Saturday, March 8, 2008

Thursday, March 6, 2008

The Bias Fear

This is a disturbing story, if it's true (via Glenn Reynolds). An older part-time student, janitor, and avid reader reads a book in a break room on campus at Indiana University/Purdue University Indianapolis. The book is entitled Notre Dame vs. the Klan: How the Fighting Irish Defeated the Ku Klux Klan. It's about a historical incident, a street fight in May 1924, involving Notre Dame students and some KKK members. It's received good reviews.

A couple of people in the break room say they don't like the KKK. The reader tells them that the book is about the KKK receiving their come-uppance, but they don't seem interested.

Weeks later, he is informed that because he read this book -- a book that denigrates the Ku Klux Klan -- he has been accused of racial harassment. A few weeks after that, he is informed he has been found guilty of racial harassment and told he cannot read the book around his co-workers.

Fortunately, there's more to the story than this. The avid reader complained about the judgment, and received a follow-up letter to replace the earlier judgment, which ultimately drew no final conclusion. Yet the fact that this went as far as it did still troubles me, unless there are significant details being left out. Indeed, I hope there are significant details being left out, because otherwise, this case is obscene. It would be like someone being found guilty of anti-Semitism for reading a book about the Allies' victory over the Nazis in World War 2. Such a book, after all, would be about Nazis, and people are offended by Nazis. The fact that it's about the Nazis being defeated would be irrelevant, for the same reason that it's irrelevant that the subtitle of the book above is "How the Fighting Irish Defeated the Ku Klux Klan".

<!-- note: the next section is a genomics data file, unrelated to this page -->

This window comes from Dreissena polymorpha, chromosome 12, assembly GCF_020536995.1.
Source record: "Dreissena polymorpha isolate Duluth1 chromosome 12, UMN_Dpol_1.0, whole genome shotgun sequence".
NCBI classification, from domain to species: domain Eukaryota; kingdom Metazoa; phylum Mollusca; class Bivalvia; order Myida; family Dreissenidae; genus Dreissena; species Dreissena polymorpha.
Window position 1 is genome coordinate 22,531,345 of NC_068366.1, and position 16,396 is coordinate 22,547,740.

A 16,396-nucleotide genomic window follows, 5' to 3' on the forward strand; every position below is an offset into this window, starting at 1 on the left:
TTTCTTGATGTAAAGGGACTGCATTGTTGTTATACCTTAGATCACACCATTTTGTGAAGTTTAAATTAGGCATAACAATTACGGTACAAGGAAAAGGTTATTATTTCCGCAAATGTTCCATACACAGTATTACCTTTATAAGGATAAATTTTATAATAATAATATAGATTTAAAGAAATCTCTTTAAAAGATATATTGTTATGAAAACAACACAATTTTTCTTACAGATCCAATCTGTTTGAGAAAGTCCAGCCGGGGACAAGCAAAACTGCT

But leave all that aside: folks, he was found guilty of racial harassment by reading a book. Unless he was reading it out loud, I don't see how that could possibly infringe upon others. If you don't want to read the title of the book someone else is reading, don't read it. Look somewhere else, sit somewhere else. I really hope there's more to this story than this.

Monday, March 3, 2008

The Great Omission

I love the writings of Dallas Willard. He's a philosopher who specializes in the phenomenology of Edmund Husserl, particularly his early writings on logic and the philosophy of mathematics. But those aren't the writings I love; Willard also writes books on Christianity and discipleship (a word which simply means being a student of Jesus) which I think are absolutely brilliant.

His first three books form a kind of trilogy, although they can be read independently: the first is Hearing God: Developing a Conversational Relationship with God (previously titled In Search of Guidance). The second is The Spirit of the Disciplines: Understanding How God Changes Lives. And the third is The Divine Conspiracy: Rediscovering Our Hidden Life in God. He has also written a stand-alone book entitled Renovation of the Heart: Putting on the Character of Christ. These are obviously not books defending Christianity, they are books written for people who already accept Christianity. If you are a Christian, I cannot recommend them strongly enough. Here are some of his shorter writings on Christianity, and here are some of his shorter philosophical writings. There's some overlap between these two sections.

My introduction to Dallas Willard's writings was Hearing God. Part of the idea here (although he doesn't say it in so many words) is that your "inner monologue" isn't really a monologue; not all of those thoughts originate with you. The goal is to learn to identify when it's God speaking, when it's just your own subconscious, when it might be other spiritual voices that may not have your best interests in mind, etc. For me, this was revolutionary. I was very suspicious of this claim, so the fact that it came from someone who's clearly a critical thinker and an expert logician assuaged much of my concern. In fact, it brings to mind C. S. Lewis's statement in The Problem of Pain,